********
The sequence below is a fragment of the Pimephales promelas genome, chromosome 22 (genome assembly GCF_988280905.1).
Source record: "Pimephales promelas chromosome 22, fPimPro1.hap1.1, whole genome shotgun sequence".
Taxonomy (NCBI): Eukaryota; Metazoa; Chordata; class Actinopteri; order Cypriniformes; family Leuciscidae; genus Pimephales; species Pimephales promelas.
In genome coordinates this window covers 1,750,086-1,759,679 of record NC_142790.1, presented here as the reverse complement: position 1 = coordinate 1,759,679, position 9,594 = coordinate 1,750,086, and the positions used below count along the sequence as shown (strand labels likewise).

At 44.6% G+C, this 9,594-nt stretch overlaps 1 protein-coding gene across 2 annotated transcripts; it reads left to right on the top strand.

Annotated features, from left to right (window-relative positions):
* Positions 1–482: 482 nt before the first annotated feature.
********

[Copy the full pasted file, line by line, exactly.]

The sequence below is a fragment of the Pimephales promelas genome, chromosome 22 (genome assembly GCF_988280905.1).
Source record: "Pimephales promelas chromosome 22, fPimPro1.hap1.1, whole genome shotgun sequence".
Taxonomy (NCBI): Eukaryota; Metazoa; Chordata; class Actinopteri; order Cypriniformes; family Leuciscidae; genus Pimephales; species Pimephales promelas.
In genome coordinates this window covers 1,750,086-1,759,679 of record NC_142790.1, presented here as the reverse complement: position 1 = coordinate 1,759,679, position 9,594 = coordinate 1,750,086, and the positions used below count along the sequence as shown (strand labels likewise).

At 44.6% G+C, this 9,594-nt stretch overlaps 1 protein-coding gene across 2 annotated transcripts; it reads left to right on the top strand.

Annotated features, from left to right (window-relative positions):
* Positions 1–482: 482 nt before the first annotated feature.